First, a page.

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By Cathy Ta and Holland Stewart

Chapter 7 trustees play a vital and essential role in the United States bankruptcy system. In every Chapter 7 bankruptcy filing, a Chapter 7 trustee is appointed by the bankruptcy court to oversee the administration of the bankruptcy estate, namely to marshal and liquidate property of the bankruptcy estate for ratable payment of creditors. The trustee’s duties include investigating the debtor’s property, liquidating non-exempt property, and distributing proceeds to the debtor’s creditors.1 The Bankruptcy Code also empowers Chapter 7 trustees to recover property (or their value) that belong to the bankruptcy estate, such as by clawing back preferential and fraudulent transfers.
Another tool available to Chapter 7 trustees, in the course of carrying out their duties, is the power to not administer and otherwise abandon certain property. Section 554(a) of the Bankruptcy Code2 provides: "After notice and a hearing, the trustee may abandon any property of the estate that is burdensome to the estate or that is of inconsequential value and benefit to the estate."
Thus, where property is either burdensome or offers inconsequential value and benefit to the bankruptcy estate, a trustee is authorized to abandon the property. Once property is abandoned, it is no longer property of the estate; instead the property reverts to ownership by the debtor. While a trustee’s decision to abandon property is routine and typically undisputed, sometimes the decision to abandon property is contested and violates other laws, which is what occurred in the Supreme Court case of Midlantic National Bank v. New Jersey Department of Environmental Protection.3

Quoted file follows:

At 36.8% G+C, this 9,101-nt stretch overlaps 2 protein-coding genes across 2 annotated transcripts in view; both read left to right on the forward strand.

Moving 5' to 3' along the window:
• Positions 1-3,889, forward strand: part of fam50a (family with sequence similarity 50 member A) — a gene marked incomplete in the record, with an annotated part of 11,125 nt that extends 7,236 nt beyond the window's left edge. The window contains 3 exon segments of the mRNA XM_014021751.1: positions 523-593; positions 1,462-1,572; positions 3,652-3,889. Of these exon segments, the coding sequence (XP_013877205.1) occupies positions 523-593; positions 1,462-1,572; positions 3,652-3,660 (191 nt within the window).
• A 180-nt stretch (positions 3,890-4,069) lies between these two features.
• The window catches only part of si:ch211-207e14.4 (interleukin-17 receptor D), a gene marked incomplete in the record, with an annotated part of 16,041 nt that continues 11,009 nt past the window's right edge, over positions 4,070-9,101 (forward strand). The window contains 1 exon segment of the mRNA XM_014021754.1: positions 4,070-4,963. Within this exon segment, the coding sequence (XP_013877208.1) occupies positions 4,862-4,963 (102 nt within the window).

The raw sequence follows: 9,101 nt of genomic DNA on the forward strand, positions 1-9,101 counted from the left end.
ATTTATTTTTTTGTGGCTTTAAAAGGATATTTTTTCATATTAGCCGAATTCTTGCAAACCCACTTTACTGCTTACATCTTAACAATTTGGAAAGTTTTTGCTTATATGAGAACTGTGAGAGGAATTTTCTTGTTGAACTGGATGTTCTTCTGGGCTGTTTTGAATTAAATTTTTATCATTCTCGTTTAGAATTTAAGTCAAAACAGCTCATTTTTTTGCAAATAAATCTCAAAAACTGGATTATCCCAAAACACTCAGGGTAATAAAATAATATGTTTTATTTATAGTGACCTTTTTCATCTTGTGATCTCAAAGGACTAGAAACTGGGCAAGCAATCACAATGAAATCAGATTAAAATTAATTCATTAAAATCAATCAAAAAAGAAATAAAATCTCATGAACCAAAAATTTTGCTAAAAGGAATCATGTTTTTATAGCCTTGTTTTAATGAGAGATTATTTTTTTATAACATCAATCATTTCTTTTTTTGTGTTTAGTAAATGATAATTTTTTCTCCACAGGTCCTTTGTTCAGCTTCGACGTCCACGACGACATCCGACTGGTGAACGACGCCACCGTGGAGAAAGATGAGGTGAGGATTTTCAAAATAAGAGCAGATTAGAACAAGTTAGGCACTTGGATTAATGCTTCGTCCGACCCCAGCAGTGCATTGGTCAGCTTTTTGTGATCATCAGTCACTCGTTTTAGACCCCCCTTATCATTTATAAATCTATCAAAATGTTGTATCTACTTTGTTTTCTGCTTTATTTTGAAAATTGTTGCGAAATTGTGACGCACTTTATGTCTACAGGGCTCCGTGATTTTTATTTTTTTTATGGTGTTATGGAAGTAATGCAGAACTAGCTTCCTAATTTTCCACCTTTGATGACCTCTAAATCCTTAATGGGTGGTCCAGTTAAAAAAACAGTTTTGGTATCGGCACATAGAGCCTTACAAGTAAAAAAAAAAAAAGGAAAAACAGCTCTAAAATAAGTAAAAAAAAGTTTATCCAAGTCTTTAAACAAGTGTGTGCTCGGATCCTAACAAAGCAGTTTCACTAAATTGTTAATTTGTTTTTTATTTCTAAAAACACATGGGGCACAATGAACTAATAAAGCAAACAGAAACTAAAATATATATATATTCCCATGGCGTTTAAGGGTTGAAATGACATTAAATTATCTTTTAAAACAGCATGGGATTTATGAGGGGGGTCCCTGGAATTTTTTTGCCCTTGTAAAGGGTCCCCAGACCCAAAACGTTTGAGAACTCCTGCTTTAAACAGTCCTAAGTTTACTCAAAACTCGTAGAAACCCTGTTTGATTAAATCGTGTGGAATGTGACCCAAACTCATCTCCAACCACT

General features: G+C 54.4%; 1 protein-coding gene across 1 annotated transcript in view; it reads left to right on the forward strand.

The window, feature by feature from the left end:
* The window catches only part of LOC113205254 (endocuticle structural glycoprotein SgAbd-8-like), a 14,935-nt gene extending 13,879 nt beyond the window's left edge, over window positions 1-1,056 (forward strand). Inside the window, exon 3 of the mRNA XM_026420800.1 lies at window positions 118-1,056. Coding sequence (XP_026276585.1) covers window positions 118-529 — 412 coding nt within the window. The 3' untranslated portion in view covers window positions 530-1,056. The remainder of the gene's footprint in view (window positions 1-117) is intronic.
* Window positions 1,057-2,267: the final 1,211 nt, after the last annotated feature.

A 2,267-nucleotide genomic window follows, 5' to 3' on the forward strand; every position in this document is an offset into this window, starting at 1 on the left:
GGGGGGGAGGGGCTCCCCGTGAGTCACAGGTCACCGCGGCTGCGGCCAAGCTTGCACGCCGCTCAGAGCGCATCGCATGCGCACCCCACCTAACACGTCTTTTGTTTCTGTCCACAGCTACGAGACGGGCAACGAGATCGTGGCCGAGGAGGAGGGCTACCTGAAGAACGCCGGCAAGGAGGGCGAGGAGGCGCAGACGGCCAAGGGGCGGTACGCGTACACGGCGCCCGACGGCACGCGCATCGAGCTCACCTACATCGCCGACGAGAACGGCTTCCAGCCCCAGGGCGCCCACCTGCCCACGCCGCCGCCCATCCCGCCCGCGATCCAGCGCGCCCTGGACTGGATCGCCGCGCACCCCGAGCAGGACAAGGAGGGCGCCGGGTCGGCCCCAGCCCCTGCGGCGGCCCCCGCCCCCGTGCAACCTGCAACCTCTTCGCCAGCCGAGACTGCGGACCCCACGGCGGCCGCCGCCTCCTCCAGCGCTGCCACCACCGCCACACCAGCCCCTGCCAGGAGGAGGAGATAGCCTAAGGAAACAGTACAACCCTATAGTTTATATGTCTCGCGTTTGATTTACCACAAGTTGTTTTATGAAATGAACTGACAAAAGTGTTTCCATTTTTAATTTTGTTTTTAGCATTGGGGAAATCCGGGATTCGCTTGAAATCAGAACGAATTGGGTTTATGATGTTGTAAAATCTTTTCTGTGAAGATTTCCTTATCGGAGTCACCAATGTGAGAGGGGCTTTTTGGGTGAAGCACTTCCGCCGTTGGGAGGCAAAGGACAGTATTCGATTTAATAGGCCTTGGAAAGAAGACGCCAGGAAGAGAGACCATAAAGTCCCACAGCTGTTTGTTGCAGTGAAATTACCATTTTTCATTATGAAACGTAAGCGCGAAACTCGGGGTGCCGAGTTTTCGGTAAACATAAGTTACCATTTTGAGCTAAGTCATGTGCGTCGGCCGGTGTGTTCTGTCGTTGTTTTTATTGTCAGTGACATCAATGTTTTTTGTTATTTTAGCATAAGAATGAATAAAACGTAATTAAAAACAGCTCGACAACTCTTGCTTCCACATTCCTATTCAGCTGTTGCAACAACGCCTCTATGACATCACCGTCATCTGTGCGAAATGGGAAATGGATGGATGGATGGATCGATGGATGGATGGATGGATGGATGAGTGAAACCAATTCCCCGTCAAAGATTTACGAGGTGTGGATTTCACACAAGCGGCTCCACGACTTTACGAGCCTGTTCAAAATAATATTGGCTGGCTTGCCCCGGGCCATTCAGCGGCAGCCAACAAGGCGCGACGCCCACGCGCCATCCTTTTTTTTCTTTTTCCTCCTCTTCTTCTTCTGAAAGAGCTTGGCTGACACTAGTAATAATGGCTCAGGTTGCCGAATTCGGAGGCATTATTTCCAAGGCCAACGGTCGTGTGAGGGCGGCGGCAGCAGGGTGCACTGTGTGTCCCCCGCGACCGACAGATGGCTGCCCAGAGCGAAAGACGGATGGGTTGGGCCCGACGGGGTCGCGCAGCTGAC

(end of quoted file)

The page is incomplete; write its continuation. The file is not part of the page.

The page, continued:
In Midlantic, the Supreme Court held that a trustee may not abandon property in contravention of a state statute or regulation that is reasonably designed to protect the public health or safety from identified hazards. Quanta Resources Corporation (Quanta) processed waste oil at two facilities in New York and New Jersey respectively.
The New Jersey Department of Environmental Protection (NJDEP) discovered that Quanta had violated its operating permit at the New Jersey facility by accepting oil contaminated with a toxic carcinogen and issued an administrative order requiring Quanta to clean up the site. An investigation of the New York facility revealed that Quanta had stored similarly contaminated oil in deteriorating and leaking containers. The required clean up and disposal costs exceeded the site’s value. Facing financial difficulties, Quanta filed for Chapter 11 bankruptcy reorganization, which was then converted to a Chapter 7 liquidation case. The Chapter 7 Trustee appointed to the case sought abandonment of both properties (including the contaminated oil on the sites) as burdensome and of inconsequential value in light of the environmental obligations.4
NJDEP and New York objected to the Trustee’s pro-posed abandonment, citing public health and safety concerns and the fact that abandonment would violate state as well as federal environmental laws. They requested that property of the estate be used to bring the sites into compliance with applicable law.5